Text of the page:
All that’s to say… if you’ve been living in any shade darker than Google’s guidelines, this leak is deeply vindicating. It validates the advice I’ve been giving to clients for 10 years, and undercuts Google’s strategy to build bridges with SEO practitioners (also good!) 

If you were an ardent follower of the Webmaster guidelines, I’m sorry, you are probably feeling embarrassed right now.

3. Context: Google’s Quixotic AI Quest of 2024

This leak arrives just on the heels of Pizza Glue. That is, the rollout of AI Overviews on search result pages. They’ve been funny at best and harmful to newborns at worst. In the face of criticism by many parties, in particular website owners, Google’s response has been “it’s not broken, you are.” Wild, right?

To be fair, we’re not afraid of using AI, but we’re focused on how to use it precisely, maximizing our creativity and strategic insights. Like, for instance, experimental cheese adhesion.

For two decades, SEOs have asked about ranking factors that Google has long denied it used. But in the face of mounting evidence that is now plain to identify, like how Penguin really has a binary value for a penalty, it’s become clear Google hasn’t been completely transparent.

4. Key Takeaways for Site Owners

If you’re working with an agency with its head on straight, not much is changing. We’re still parsing out some of the technical details, and experiments will be coming in the next few months to tease out previously-unknown ranking factors. Here and now, these are some top recommendations:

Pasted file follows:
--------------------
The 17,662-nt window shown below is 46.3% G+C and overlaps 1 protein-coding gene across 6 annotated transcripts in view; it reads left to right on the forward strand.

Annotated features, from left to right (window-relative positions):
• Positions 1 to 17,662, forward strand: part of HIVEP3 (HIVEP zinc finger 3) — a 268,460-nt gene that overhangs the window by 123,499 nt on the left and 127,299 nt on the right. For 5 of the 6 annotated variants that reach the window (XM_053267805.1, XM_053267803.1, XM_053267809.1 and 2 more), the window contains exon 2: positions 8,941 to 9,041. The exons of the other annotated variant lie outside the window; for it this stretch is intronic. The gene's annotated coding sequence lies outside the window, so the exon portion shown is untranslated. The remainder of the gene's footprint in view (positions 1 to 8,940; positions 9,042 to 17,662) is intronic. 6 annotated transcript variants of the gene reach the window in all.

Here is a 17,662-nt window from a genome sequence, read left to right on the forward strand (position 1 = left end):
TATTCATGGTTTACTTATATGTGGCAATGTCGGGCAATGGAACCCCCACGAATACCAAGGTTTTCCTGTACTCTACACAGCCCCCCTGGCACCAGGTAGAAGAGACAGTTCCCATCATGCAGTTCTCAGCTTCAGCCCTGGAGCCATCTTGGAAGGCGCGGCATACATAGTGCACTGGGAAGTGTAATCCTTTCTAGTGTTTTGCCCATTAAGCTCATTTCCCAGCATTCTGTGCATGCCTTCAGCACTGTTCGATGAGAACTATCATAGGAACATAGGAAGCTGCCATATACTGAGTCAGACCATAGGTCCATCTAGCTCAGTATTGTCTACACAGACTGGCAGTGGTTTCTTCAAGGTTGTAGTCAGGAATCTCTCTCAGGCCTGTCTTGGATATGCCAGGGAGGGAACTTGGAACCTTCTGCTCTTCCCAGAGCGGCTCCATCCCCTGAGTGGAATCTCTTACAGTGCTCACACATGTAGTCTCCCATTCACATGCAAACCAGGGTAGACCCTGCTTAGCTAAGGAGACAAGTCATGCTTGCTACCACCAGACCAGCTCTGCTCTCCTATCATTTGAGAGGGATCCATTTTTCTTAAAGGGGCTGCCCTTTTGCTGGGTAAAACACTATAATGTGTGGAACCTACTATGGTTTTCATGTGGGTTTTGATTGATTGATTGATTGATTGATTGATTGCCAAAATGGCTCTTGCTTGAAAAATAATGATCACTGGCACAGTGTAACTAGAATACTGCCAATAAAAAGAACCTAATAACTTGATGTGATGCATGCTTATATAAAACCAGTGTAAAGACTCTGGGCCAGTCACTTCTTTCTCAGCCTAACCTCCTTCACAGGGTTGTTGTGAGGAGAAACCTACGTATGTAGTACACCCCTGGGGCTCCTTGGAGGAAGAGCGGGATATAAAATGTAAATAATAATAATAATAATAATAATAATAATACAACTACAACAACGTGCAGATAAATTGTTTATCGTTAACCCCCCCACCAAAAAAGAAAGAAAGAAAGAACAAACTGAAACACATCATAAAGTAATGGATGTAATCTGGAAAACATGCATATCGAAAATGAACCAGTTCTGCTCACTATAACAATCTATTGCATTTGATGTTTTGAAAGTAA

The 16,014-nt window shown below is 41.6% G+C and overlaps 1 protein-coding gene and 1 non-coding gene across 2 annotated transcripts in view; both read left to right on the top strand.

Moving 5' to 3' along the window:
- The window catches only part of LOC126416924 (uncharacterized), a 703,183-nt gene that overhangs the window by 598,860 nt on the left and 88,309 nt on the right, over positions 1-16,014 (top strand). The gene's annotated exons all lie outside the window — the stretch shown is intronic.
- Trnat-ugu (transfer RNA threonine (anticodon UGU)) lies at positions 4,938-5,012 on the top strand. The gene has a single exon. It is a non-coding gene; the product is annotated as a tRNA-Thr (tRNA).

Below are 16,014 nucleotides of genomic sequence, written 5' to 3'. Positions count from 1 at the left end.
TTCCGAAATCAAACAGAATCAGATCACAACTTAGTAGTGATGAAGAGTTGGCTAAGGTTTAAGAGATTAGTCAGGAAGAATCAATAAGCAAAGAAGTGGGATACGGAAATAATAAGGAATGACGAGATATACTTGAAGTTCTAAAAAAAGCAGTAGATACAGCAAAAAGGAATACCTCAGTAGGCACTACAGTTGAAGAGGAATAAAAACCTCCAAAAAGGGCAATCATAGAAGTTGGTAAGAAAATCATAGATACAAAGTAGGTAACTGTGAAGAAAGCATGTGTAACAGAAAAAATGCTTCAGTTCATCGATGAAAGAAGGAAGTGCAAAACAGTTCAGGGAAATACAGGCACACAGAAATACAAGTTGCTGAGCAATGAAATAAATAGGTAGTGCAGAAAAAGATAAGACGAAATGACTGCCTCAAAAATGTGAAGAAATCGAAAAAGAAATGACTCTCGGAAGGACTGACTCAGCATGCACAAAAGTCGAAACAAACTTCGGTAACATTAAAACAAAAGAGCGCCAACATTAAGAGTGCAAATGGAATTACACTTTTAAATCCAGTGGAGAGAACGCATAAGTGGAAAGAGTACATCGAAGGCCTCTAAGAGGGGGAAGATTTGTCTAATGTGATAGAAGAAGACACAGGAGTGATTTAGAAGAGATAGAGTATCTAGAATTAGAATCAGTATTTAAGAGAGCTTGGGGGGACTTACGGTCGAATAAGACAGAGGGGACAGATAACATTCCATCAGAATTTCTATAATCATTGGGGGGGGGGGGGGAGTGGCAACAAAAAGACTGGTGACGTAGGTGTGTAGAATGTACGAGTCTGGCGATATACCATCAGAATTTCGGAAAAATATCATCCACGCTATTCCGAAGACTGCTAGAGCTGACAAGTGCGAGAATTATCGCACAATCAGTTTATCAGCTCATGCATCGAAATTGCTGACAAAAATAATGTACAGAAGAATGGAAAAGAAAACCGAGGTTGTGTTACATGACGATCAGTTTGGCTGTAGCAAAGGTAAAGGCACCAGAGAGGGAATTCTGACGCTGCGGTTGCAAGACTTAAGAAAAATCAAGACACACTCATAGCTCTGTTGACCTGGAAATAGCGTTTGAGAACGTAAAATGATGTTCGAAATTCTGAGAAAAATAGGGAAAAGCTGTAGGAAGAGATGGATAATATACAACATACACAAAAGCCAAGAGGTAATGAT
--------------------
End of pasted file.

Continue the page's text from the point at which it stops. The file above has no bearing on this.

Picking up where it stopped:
1. Focus on User Engagement: The documents show that direct user engagement signals, like clicks, time on page / time on site, and dwell time (gathered via anonymous Chrome user data) are hugely important.
  2. Optimize for the results page: There are extensive metrics in this leak around how users interact with SERPs – quick clicks to results and backtracking (retreating from the first clicked result after several seconds) seem highly important to determining the order of results. 
  3. Whitelists are real for protected categories: Several categories have had severely restricted results for health and safety reasons, especially for Covid and elections. Attempting to rank on these results is futile; this isn’t wrong, but potentially excludes large swaths of searches for targeting in some industries.
  4. Clicks = quality: Google is using three tiers of links based on quality, with that quality determined by click metrics. Links that have not been visited by many users will be stuck in the low quality index and contribute nothing to results; generating clicks on pages may be necessary to achieve visibility for pages that are deeply linked on a site.


It’s still early; much more will be said about these documents, and we still don’t know how they are weighted against today’s algorithm. We’re staying on top of it, watching what happens with our clients and what the industry is discovering as these ranking factors are put to the test. Existing clients will be kept up to date on the latest recommendations from our team.

We’re focused on how to make sites better for actual humans; part of that is optimizing for Google, and another part is hooking people into other channels that aren’t dominated by an AI-obsessed executive team hyping a bot that can’t count to four. We’re in it for the long haul, whether Google continues to be searchable or not.